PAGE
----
July 20 --- "The German offensive has not only been checked, but is being turned into an Allied advance to a depth of 14 Km between the Aisne and Château-Thierry. La Veuve hospital was bombed last night. Seventeen killed. The division is being relieved and we will move to Vraux."
July 22 --- "The French advance continues. A miserable night at Hospital Militaire --- aeroplanes overhead, guns banging, bombs dropping until 3 A.M. and no shelter."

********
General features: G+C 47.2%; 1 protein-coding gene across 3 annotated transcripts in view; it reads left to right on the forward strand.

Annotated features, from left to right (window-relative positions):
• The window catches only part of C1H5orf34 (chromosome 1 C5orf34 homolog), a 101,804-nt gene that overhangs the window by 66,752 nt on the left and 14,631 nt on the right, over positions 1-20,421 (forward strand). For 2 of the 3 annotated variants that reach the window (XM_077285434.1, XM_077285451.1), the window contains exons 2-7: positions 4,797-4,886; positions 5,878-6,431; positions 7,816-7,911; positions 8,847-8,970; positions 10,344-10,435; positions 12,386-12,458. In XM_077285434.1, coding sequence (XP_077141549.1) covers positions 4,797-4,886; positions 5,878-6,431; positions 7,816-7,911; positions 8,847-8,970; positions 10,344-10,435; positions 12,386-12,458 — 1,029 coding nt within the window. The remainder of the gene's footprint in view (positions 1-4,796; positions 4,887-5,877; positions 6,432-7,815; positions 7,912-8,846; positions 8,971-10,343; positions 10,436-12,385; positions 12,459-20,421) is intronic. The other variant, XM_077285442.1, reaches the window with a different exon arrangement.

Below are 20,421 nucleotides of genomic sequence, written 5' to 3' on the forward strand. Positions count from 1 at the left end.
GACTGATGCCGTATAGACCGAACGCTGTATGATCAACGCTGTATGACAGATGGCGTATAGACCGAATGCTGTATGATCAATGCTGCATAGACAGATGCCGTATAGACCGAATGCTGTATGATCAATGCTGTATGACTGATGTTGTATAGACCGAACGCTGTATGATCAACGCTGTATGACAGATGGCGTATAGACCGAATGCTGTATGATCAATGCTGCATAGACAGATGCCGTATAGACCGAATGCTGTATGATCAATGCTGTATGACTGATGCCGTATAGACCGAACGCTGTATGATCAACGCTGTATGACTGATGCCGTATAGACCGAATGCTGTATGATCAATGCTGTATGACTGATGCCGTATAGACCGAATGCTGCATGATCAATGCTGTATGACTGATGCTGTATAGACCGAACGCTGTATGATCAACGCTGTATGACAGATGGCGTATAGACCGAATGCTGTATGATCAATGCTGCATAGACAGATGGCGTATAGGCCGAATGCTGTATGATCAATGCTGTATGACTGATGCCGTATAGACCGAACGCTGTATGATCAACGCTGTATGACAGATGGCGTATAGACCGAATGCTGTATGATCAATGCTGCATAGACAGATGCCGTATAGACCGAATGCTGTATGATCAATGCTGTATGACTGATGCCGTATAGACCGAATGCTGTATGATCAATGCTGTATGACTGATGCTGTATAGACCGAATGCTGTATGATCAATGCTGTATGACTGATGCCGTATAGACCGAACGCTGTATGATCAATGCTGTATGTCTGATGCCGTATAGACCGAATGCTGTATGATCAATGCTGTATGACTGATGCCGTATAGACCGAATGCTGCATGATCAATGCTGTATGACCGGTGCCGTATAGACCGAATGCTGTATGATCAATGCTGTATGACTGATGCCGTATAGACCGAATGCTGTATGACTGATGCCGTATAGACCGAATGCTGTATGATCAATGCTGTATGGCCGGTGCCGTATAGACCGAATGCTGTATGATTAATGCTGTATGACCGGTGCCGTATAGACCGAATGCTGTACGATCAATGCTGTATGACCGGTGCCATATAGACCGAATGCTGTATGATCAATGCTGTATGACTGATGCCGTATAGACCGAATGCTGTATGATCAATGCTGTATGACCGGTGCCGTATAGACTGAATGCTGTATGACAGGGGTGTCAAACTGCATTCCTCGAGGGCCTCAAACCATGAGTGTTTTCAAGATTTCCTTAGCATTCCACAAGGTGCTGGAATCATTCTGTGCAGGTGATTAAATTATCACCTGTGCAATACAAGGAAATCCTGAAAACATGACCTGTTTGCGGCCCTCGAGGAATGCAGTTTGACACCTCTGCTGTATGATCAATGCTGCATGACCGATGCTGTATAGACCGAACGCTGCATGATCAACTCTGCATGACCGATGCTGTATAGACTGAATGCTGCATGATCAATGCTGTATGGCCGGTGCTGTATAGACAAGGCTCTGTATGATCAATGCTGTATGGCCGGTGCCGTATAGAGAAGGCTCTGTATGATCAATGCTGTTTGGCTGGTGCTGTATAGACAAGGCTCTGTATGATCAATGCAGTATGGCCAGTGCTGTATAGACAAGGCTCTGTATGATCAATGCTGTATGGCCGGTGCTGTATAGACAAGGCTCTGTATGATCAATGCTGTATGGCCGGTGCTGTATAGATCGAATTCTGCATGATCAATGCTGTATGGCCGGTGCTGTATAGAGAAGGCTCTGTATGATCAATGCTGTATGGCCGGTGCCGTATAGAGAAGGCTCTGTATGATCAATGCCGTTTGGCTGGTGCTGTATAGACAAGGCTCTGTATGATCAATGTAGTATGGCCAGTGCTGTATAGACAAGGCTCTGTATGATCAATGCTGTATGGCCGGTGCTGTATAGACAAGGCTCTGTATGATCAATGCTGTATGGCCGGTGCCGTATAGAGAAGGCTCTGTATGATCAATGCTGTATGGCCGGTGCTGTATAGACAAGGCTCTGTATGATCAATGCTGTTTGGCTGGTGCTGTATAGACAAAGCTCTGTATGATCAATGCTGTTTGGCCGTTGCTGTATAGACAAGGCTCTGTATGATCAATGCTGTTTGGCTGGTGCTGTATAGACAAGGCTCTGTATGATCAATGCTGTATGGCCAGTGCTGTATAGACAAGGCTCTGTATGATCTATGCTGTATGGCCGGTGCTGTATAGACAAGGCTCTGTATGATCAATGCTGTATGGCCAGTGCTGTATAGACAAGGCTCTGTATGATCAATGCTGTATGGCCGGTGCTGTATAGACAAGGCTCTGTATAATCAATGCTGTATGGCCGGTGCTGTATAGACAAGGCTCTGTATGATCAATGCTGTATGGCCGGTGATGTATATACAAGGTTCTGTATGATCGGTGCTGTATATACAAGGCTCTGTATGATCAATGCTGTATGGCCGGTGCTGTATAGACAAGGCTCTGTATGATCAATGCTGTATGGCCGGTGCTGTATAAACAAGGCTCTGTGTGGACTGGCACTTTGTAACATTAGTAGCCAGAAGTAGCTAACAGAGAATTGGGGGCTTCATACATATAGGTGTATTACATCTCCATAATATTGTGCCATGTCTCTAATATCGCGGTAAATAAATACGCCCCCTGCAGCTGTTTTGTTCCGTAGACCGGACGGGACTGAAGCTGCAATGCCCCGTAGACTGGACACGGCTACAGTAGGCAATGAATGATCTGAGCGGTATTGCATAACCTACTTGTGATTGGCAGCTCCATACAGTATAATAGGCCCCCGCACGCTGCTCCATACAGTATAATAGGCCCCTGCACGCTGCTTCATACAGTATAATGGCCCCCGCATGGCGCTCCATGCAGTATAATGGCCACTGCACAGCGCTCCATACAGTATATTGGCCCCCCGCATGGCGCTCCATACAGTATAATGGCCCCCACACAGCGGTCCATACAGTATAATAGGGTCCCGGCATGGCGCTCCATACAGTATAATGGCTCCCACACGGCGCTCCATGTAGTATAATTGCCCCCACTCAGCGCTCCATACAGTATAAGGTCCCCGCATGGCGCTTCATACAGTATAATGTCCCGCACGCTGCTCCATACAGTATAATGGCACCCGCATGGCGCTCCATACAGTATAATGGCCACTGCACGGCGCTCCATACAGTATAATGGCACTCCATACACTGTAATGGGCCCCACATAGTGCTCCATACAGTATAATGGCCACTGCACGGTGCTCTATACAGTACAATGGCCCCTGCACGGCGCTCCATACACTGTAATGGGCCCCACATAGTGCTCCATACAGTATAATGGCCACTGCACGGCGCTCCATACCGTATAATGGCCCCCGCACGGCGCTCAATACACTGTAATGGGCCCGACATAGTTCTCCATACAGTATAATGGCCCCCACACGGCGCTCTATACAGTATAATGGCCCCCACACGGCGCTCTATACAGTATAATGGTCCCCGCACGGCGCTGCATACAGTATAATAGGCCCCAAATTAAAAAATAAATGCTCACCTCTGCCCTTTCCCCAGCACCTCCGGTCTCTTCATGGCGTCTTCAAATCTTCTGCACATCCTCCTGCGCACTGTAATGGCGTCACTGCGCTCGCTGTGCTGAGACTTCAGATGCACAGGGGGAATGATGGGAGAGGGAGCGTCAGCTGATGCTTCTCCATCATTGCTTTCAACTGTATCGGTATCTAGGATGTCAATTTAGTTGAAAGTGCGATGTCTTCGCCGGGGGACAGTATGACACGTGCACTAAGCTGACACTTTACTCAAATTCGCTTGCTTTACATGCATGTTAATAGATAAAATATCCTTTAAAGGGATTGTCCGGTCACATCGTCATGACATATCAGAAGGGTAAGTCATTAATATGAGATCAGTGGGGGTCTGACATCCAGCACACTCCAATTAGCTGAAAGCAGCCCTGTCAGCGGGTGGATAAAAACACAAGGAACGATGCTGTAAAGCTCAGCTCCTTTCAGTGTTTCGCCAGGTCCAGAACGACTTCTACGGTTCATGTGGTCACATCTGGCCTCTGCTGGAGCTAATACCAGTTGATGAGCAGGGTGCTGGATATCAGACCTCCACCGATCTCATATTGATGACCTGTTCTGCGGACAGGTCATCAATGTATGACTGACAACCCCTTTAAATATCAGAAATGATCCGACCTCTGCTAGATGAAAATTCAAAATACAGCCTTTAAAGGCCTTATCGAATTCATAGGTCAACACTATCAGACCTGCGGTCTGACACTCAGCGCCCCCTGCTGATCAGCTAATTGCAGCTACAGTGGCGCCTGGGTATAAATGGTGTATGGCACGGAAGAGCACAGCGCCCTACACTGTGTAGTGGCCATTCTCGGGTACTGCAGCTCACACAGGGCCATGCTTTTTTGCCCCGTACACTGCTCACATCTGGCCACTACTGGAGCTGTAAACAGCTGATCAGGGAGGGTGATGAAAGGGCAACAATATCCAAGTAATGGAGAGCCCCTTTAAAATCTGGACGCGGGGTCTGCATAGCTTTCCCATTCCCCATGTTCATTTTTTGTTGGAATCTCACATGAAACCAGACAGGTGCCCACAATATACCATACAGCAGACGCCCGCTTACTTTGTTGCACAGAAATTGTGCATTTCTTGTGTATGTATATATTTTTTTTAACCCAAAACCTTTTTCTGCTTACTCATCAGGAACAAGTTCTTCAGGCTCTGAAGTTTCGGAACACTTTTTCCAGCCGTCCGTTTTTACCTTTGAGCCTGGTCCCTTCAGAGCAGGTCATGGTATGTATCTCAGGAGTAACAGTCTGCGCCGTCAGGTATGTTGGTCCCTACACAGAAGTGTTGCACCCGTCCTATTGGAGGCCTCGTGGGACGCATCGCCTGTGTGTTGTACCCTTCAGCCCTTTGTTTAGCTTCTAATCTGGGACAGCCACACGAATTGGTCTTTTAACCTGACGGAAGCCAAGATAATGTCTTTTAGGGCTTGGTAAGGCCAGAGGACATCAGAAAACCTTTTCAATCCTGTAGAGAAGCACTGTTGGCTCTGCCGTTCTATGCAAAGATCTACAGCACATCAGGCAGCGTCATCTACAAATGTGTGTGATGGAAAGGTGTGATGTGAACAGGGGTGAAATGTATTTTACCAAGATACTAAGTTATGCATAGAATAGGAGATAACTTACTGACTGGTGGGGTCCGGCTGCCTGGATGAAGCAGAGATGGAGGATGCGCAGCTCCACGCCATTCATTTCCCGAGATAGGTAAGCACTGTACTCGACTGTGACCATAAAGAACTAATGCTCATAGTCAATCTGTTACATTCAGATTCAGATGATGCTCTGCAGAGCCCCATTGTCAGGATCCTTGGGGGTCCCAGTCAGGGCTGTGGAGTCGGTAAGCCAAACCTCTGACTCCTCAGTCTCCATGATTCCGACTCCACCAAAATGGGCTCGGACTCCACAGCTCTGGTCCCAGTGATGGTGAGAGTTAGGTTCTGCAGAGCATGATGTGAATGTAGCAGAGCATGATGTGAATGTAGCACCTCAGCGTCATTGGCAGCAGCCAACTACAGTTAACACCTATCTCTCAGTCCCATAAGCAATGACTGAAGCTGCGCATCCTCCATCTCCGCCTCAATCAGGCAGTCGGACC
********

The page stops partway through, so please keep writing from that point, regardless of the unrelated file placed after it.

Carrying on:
Vraux was a pleasant village. On July 25 "there was an impressive decoration ceremony attended not only by our Gen. Tetin, but also by the 4th Corps. Commander, Gen. Pont and Gen. Gouraud commanding our 4th Army tall, dignified and wonderfully impressive with his empty sleeve and pronounced limp. One corporal received the Legion of Honor --- a rare award to a non-officer. It began to rain as the service concluded with the playing of the Marseillaise. It was a thrilling sight --- the 3 generals and the immense crowd standing rigidly at salute --- salute to a great ideal for which men are ready to lay down their lives." On July 28 the 130th held a field meet. "All kinds of freak events --- climbing the greased pole, spearing rings from a bicycle, tug-of-war and mule races which were the funniest of all, as the animals had their own ideas about racing. We entered a team in the tug-of-war, but we all lined up on one side of the rope and at the first pull tumbled over backwards."